Miss Eloise Kendall has known Gregory Ward eighteen years, ever since twelve year old Gregory dunked six year old Eloise in a pond, thus ruining her lovely new party dress. Almost every encounter since has led to a disaster for Eloise. So, when Gregory arrives in the neighborhood to visit his uncle, Eloise is less than pleased. Thus, Martha Kirkland offers her readers a most uncommon courtship as Eloise finds herself continually in the company of the man she detests. Not satisfied with showing us how dislike can provide an interesting basis for romance, Kirkland also provides an second love story as a beautiful widow also finds true love.
Eloise lives with her cousin, the Dowager Lady Deighton and her young brother Jeremy, her only living relatives. She is a bit of a bluestocking and has devoted herself to starting a school in the village. She was not a social success during her only season - a fact
which she attributes to guess who - but is not unhappy with her lot. Her cousin is kind and her life is quite satisfactory, except when Gregory Ward arrives to visit his uncle, Lord Threwsbury.
Gregory has come to seek support from his uncle for his quest for a seat in the House of Commons. He is accompanied by Mr. Colin Jamison, his friend and political advisor. Colin is the Whig Party’s whip and an important political figure.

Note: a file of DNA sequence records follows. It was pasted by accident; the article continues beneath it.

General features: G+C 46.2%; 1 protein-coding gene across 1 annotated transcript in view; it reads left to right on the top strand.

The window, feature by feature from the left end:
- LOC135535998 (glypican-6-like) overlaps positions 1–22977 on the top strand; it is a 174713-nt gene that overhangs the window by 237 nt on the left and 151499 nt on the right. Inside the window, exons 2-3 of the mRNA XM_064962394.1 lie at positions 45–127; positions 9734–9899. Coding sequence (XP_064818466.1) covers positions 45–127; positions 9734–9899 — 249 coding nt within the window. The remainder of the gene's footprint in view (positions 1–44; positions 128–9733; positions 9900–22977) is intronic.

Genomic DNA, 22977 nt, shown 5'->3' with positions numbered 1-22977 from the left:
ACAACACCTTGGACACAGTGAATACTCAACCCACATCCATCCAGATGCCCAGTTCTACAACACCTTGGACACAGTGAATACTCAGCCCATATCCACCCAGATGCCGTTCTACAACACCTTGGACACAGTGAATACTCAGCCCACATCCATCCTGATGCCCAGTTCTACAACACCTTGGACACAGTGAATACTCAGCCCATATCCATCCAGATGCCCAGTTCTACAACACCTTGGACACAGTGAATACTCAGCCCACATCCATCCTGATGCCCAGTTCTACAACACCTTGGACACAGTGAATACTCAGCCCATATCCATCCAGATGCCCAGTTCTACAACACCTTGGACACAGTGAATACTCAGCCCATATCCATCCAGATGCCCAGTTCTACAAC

This is very much a character driven book. The only plot device which places Eloise’s brother in danger is quite secondary to the story, serving merely as it does to allow the male characters to show their true colors thus paving the way for the happy ending. For much of the story, we are engaged in watching our two couples interacting with each
other and with the other people in the neighborhood.
The interactions are quite enjoyable. Eloise and Gregory have that history to overcome and their sparring dialogue is often amusing. It is clear early on that beneath her surface disdain, Eloise has quite confusing feelings about her long time bete noire. For his part,
Gregory has never shared Eloise’s enmity and is clearly interested in the young woman.
The second romance (and I do not label it secondary because it is pretty much of equal weight) is between Lady Deighton and Colin Jamison. Theodosia lost her husband a year ago. The late Lord Deighton was a fine man, and if theirs was not a love match, Theo came to love her husband. At thirty-five she is really too young to start wearing a
widow’s cap, but the idea that she might fall in love so quickly is most unsettling.
Colin has reached the age of forty without finding a woman with whom he wishes to share his life. Then he meets Theo and realizes that he has met the woman of his dreams. Knowing his own mind, he is upset when Theo hesitates to commit so quickly to a man she has known for such a short time, however fascinating she finds him.
By making her two male characters politicians, Kirkland adds additional interest to her creations. If she doesn’t quite get the politics right, well I imagine I am one of the few readers who will realize this so it won’t distract from others enjoyment of the story.
If you enjoy character driven Regencies and appreciate getting two enjoyable romances for the price of one, then you will like An Uncommon Courtship.